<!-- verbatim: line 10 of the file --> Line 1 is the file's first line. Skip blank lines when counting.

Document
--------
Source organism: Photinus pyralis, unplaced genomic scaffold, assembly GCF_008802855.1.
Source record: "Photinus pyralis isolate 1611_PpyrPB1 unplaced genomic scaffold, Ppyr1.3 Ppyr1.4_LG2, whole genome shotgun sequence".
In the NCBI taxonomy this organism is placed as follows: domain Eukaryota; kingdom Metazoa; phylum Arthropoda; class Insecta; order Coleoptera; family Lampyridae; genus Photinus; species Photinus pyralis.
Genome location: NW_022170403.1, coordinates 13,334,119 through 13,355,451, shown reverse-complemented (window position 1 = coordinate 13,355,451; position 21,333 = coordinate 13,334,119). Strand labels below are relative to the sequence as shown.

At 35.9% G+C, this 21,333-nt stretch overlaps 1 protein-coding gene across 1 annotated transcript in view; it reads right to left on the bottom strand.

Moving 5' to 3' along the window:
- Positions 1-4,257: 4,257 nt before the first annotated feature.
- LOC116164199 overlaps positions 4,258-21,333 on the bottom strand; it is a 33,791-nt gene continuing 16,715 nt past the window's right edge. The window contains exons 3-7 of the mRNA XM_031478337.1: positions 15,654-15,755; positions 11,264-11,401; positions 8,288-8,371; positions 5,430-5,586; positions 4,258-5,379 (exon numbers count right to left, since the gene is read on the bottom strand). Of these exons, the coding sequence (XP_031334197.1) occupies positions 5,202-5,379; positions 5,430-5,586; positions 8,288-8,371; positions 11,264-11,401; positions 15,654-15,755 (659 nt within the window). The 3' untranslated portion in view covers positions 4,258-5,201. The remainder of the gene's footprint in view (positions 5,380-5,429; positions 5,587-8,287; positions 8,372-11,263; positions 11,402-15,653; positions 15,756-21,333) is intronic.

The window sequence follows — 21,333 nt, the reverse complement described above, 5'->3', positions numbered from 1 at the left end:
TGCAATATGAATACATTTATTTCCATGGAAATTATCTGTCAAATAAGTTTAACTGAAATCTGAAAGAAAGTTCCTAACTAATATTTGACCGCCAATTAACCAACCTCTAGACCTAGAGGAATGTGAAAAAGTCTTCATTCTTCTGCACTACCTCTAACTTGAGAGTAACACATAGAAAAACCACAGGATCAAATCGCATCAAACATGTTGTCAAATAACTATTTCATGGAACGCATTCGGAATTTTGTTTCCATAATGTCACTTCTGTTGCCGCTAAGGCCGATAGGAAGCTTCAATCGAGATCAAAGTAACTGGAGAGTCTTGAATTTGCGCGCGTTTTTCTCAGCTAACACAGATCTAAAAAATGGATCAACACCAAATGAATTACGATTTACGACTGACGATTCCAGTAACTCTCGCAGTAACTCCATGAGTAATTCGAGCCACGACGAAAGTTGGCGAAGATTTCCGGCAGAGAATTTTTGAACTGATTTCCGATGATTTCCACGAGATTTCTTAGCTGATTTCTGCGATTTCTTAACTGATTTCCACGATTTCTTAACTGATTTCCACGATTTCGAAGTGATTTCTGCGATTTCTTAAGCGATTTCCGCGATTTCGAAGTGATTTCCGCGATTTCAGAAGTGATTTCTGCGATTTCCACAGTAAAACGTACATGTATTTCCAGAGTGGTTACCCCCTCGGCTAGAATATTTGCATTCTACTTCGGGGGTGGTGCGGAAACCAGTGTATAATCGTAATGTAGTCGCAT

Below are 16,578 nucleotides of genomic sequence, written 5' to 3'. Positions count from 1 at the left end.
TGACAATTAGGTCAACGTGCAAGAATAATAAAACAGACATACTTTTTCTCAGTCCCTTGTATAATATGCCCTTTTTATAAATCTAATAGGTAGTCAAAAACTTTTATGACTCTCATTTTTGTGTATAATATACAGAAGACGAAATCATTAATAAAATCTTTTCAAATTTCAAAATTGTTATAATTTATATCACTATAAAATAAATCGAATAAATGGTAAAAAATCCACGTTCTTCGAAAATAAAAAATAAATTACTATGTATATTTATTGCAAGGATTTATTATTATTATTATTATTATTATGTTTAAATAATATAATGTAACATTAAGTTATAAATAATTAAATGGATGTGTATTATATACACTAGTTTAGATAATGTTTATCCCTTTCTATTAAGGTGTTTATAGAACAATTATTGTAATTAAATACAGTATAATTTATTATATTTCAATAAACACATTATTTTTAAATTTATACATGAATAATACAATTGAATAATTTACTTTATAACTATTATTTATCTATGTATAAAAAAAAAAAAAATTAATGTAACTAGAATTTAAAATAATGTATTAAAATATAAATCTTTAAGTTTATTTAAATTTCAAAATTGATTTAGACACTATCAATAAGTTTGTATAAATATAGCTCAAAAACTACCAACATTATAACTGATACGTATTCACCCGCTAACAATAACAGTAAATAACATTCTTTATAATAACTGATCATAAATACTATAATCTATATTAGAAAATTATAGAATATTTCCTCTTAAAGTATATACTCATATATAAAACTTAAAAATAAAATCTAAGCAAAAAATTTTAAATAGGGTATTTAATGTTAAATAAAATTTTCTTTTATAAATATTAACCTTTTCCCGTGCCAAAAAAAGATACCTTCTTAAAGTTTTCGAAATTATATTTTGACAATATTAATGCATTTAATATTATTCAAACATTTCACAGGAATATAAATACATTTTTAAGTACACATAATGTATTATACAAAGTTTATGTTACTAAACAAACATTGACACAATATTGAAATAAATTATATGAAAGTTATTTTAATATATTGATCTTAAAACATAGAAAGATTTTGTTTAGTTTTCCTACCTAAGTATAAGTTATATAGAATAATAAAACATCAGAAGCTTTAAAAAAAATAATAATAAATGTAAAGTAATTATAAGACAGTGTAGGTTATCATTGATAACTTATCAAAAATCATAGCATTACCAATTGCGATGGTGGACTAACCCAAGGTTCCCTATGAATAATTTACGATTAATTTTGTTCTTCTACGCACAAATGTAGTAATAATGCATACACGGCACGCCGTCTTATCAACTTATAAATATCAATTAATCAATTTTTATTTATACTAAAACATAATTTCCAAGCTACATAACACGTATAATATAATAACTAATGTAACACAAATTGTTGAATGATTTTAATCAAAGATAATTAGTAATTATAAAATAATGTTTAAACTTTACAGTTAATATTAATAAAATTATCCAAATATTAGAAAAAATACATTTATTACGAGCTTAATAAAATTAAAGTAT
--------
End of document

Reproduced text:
TGCAATATGAATACATTTATTTCCATGGAAATTATCTGTCAAATAAGTTTAACTGAAATCTGAAAGAAAGTTCCTAACTAATATTTGACCGCCAATTAACCAACCTCTAGACCTAGAGGAATGTGAAAAAGTCTTCATTCTTCTGCACTACCTCTAACTTGAGAGTAACACATAGAAAAACCACAGGATCAAATCGCATCAAACATGTTGTCAAATAACTATTTCATGGAACGCATTCGGAATTTTGTTTCCATAATGTCACTTCTGTTGCCGCTAAGGCCGATAGGAAGCTTCAATCGAGATCAAAGTAACTGGAGAGTCTTGAATTTGCGCGCGTTTTTCTCAGCTAACACAGATCTAAAAAATGGATCAACACCAAATGAATTACGATTTACGACTGACGATTCCAGTAACTCTCGCAGTAACTCCATGAGTAATTCGAGCCACGACGAAAGTTGGCGAAGATTTCCGGCAGAGAATTTTTGAACTGATTTCCGATGATTTCCACGAGATTTCTTAGCTGATTTCTGCGATTTCTTAACTGATTTCCACGATTTCTTAACTGATTTCCACGATTTCGAAGTGATTTCTGCGATTTCTTAAGCGATTTCCGCGATTTCGAAGTGATTTCCGCGATTTCAGAAGTGATTTCTGCGATTTCCACAGTAAAACGTACATGTATTTCCAGAGTGGTTACCCCCTCGGCTAGAATATTTGCATTCTACTTCGGGGGTGGTGCGGAAACCAGTGTATAATCGTAATGTAGTCGCAT